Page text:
Part 3: A Florentine Dearth at Orsanmichele

8 A Year of Dearth, 1329–1330
 1 A Popular and a Market Perspective
 2 The Crisis of April 1329: A Popular Cry for Wheat, and the Market and the Commune’s Reaction
 3 Communal Measures to Control the Market: June 1329 into 1330
 4 The Commune, Market, and Confraternity United for the Greater Good
 5 Chapter Conclusion: A Creative Commune Works to End the Crisis

9 Famine as Opposed to Dearth, Stress Points, and the Market Preserved
 1 A Famine or a Dearth?
 2 A Critical Stress Point: Consumers from the Contado and Distant Locations
 3 Preservation of the Market as an Institution
 4 Chapter Conclusion: The Commune’s Success and a Resilient Market

Part 4: The End of the Grain Market at Orsanmichele and Conclusion

10 A Parting of Ways: The Confraternity Renounces Its Life-Giving Market
 1 A Physically Compromised Second Loggia
 2 The Flood of 1333
 3 Actions toward a New Loggia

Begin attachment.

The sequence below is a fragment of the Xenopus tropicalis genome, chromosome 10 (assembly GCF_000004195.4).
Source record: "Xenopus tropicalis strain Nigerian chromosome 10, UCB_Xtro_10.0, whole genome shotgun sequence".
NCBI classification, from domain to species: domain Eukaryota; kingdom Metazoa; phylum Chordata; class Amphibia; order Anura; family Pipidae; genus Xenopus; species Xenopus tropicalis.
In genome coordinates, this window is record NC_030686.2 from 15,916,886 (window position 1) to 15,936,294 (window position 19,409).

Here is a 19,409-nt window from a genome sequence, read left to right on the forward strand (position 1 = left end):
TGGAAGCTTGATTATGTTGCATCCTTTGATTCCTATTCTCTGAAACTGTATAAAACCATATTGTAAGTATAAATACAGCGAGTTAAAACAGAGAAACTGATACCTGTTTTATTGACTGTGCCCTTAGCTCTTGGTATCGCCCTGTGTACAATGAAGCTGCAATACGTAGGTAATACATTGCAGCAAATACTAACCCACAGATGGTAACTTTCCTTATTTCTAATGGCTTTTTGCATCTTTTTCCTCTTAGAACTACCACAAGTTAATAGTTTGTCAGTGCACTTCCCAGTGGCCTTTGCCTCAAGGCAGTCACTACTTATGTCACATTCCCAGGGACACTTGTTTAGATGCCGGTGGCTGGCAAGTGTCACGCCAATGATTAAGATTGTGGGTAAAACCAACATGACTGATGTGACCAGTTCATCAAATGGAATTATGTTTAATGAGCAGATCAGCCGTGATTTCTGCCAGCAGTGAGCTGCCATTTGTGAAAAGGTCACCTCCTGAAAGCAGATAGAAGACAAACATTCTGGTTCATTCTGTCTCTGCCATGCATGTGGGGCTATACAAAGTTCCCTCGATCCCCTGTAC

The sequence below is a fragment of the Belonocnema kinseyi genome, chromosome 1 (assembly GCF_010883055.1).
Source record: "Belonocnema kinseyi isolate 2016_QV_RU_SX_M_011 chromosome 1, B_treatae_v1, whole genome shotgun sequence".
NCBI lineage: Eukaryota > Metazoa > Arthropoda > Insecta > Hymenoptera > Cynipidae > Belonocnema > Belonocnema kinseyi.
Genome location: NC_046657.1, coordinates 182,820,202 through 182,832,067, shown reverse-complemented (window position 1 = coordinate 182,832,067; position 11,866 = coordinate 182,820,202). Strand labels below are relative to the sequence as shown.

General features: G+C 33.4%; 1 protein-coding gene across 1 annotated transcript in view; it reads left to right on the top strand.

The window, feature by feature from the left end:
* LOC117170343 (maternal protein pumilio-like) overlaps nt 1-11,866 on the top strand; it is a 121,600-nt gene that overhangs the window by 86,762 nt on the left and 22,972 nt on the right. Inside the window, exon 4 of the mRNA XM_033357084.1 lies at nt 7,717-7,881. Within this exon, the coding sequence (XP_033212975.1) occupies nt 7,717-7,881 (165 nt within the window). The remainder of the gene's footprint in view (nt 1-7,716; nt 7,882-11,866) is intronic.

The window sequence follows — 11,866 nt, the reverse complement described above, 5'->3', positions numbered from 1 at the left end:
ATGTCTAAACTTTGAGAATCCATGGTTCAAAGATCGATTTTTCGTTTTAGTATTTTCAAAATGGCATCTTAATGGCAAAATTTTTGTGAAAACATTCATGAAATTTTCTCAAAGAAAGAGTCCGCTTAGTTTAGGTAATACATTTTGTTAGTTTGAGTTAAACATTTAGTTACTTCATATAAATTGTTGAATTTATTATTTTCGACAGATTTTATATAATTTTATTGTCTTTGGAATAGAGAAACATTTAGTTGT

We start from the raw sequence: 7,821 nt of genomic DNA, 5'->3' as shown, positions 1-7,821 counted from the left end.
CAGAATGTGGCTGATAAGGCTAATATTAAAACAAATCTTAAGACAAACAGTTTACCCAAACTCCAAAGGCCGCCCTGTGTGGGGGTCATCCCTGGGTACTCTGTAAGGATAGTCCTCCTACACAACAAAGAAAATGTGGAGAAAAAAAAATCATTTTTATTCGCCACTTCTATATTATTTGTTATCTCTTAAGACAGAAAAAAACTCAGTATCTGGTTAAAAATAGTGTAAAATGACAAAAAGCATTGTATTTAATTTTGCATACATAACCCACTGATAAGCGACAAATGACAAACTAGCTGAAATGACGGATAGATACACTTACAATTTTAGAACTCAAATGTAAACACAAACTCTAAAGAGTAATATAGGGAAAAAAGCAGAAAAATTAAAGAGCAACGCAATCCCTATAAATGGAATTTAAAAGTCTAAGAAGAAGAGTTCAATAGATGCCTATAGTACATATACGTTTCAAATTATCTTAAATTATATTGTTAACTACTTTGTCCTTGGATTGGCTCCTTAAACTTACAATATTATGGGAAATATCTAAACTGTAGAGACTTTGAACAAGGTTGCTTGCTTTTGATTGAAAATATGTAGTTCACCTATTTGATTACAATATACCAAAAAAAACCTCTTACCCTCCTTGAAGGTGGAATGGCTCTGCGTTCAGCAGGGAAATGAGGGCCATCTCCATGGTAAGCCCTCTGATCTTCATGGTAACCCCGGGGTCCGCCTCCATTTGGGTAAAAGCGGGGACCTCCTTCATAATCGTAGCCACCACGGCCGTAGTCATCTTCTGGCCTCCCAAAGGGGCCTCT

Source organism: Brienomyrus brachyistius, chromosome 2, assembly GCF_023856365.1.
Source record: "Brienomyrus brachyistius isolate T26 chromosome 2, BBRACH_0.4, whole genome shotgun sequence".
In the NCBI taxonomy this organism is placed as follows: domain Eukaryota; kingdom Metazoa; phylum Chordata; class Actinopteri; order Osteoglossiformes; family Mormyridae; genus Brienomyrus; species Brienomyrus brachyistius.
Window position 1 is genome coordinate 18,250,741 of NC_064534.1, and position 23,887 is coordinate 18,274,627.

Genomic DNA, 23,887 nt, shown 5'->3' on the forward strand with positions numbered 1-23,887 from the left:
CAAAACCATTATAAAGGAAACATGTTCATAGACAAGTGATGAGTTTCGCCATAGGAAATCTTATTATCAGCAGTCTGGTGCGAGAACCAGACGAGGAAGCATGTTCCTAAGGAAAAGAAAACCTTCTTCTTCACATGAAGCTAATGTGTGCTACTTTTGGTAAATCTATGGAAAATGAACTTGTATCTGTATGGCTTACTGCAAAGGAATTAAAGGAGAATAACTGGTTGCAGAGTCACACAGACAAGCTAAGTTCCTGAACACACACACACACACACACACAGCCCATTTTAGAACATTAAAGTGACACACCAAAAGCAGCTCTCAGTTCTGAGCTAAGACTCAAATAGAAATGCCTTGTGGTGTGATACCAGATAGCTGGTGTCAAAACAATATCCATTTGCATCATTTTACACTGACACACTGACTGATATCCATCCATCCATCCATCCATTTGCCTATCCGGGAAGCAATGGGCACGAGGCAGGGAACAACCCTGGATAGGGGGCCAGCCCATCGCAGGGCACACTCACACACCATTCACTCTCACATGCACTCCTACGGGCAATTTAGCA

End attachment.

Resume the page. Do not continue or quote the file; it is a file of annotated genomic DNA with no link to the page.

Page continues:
4 The End of the Grain Market at Orsanmichele

Conclusion: Vibrant Centuries before the Renaissance Loggia
Appendix 1: Selected Private Account Wheat and Grain Transactions Indicating the Price per Staio outside of the Market
Appendix 2: Selected Florentine Grain Exports from the Southern Peninsula and Sicily, 1276–1329
Appendix 3: Selected Grain Qualities at Orsanmichele
Appendix 4: Wheat and Grain Sales at the Market of Orsanmichele, 1329–1330
Appendix 5: Confraternity of Orsanmichele Officials, Communal Leadership, Traders
Appendix 6: Dearths and Other Events, Twelfth to Early Fourteenth Centuries
Appendix 7: Wheat and Grain Prices (Charts)
Appendix 8: Selections from Domenico Lenzi’s Account, Spring 1329
Appendix 9: Markets, Exchanges, and Orsanmichele’s Grain Market: Modern Market Traits and Basic Bibliography
University-Academic libraries; graduate, undergraduate students; research institutes/researchers; specialists in Italian and Florentine history, art, economics, agriculture, sustainability, other; possibly Italian government, Florentine city, and related Italian-Florentine bodies and societies.